On last week's Last Week Tonight, John Oliver nailed a brilliant segment that hilariously took down televangelists and the absurd concept of seed faith and "the Prosperity Gospel." (Essentially, a grip of evangelists appear on TV networks to encourage viewers to donate money, which is technically tax-free, so that God or some Higher Power will reward them. The specifics beyond how these people, who turn around and use the money to buy private jets in the name of God, court their followers are ridiculous and available in the video below.) Aside from the religious figures at the center of the debacle, Oliver also set his sights on the IRS, because he believes the agency is too lax when it comes to policing such malarkey. CBS News reported that the IRS, that most permissive of government entities, only conducted three church audits from 2013 to 2014, after it had suspended them from 2009 to 2013. Yikes. Smooth, IRS. To prove the point that virtually anyone can do this and to show how criminally insane this whole thing is, Oliver created a fake church, Our Lady of Perpetual Exemption, and asked viewers to donate.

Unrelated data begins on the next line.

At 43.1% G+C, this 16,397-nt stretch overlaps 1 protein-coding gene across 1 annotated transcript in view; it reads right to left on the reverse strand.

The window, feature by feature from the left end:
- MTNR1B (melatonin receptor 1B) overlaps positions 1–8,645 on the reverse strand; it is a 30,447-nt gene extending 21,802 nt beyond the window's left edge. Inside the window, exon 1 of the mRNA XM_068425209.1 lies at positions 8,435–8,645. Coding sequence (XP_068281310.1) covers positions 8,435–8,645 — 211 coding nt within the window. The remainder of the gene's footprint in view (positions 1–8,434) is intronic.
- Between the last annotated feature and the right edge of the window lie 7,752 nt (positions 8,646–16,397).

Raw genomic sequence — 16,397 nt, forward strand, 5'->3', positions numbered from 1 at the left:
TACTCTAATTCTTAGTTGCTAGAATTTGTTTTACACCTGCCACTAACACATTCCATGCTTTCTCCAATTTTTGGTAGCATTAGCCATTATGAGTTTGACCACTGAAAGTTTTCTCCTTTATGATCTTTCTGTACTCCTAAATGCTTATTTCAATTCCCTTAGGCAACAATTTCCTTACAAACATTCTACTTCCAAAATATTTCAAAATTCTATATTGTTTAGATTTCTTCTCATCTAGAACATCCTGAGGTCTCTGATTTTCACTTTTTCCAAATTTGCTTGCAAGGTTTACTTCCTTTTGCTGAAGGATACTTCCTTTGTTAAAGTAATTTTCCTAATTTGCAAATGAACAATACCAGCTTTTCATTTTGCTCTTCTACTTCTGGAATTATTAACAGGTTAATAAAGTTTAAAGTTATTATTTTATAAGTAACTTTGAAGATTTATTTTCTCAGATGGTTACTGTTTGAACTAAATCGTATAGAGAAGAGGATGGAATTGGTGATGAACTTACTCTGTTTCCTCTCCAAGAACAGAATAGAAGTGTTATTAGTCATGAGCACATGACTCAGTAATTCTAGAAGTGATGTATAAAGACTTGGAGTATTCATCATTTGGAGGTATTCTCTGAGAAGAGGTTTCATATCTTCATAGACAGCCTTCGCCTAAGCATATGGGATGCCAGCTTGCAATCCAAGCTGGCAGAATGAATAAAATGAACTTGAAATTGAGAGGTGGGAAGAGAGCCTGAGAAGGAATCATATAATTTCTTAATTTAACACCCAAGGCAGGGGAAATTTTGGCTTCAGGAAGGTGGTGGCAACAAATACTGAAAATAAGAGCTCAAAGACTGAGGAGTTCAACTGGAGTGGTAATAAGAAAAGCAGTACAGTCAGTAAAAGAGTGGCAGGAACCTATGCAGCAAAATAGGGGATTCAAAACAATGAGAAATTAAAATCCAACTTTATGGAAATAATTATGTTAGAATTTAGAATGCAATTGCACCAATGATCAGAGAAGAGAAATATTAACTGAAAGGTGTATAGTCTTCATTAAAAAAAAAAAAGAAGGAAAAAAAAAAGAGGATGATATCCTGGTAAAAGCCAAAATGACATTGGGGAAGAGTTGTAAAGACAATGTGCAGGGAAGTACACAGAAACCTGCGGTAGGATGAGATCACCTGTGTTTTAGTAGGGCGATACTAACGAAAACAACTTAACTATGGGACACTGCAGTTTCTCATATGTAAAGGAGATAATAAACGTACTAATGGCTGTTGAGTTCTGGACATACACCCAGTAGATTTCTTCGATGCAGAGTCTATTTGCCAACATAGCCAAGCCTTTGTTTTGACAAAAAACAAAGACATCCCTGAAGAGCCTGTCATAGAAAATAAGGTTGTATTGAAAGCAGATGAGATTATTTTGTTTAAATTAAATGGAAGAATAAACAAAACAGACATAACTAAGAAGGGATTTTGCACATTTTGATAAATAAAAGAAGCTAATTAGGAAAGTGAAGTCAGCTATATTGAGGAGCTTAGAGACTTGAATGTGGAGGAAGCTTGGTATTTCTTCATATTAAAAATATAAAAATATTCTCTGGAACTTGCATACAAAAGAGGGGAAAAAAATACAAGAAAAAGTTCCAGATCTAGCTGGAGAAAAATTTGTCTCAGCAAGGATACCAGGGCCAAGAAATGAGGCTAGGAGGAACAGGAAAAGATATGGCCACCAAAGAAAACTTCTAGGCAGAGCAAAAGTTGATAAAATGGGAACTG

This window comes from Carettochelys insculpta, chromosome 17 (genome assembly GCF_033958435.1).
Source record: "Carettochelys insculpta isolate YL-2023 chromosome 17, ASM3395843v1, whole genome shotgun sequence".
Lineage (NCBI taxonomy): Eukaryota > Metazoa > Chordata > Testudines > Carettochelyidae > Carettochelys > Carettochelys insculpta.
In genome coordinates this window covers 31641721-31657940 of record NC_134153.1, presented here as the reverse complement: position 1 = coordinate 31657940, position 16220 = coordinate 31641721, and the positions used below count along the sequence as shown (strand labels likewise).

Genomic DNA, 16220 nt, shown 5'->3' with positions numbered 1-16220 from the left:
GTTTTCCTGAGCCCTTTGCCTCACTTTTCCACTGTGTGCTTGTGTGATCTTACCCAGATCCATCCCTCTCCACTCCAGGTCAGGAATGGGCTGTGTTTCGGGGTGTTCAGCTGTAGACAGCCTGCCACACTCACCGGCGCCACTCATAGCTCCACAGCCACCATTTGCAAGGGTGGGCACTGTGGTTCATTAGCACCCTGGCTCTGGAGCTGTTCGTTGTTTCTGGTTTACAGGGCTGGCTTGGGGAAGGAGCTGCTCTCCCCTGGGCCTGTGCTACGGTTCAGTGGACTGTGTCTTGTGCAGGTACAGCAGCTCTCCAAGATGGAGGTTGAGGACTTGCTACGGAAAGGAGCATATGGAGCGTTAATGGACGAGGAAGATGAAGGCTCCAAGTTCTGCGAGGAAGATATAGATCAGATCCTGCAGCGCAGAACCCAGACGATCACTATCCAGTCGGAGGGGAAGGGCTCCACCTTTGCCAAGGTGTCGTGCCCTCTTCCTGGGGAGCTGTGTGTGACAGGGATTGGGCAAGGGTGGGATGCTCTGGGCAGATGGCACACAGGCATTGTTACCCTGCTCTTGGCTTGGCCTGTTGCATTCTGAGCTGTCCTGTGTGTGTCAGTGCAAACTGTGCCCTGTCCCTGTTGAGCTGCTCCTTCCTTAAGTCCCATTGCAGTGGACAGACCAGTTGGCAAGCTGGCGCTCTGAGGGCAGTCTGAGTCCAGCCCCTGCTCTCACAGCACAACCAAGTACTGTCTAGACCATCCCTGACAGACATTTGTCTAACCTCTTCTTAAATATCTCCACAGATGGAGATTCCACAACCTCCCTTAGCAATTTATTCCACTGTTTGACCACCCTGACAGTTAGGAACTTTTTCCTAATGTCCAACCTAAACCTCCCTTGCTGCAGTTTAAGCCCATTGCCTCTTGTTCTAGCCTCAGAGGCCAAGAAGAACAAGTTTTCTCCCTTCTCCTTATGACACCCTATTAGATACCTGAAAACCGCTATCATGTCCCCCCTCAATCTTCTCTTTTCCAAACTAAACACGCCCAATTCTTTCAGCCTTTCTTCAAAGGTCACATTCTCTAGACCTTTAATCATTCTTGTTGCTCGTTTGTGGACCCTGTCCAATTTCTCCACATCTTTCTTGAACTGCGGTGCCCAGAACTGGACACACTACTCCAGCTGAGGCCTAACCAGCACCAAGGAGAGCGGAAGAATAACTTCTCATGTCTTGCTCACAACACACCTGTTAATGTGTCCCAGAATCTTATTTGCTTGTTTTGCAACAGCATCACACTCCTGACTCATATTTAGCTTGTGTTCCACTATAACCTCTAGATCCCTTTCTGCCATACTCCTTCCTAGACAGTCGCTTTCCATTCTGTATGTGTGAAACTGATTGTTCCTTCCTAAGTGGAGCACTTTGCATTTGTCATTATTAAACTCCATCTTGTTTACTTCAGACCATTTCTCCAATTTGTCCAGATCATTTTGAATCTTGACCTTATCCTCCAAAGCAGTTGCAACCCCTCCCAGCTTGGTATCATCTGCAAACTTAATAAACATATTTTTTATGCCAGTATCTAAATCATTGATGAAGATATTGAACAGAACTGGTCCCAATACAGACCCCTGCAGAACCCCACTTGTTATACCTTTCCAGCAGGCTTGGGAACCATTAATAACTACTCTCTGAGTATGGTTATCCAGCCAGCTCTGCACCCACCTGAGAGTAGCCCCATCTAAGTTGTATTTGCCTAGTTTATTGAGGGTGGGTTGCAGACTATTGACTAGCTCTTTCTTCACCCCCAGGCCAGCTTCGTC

In Sunday night's latest installment of Last Week Tonight, the Daily Beast noted that Oliver had an update. Reappearing as Pastor John Oliver, Mega-Reverend and CEO, the HBO show host said: "For those of you who have sent U.S. currency, blessings unto you. We have received thousands of envelopes with thousands of dollars. ... The more money you send in, the more blessings will be returned to you. And that is still something I’m amazingly legally allowed to say." (Don't worry — the donated money is going to Doctors Without Borders.) Nice work, John. Here's the original segment, which, thanks to its popularity over the course of the last week, is putting some much-needed pressure on the IRS: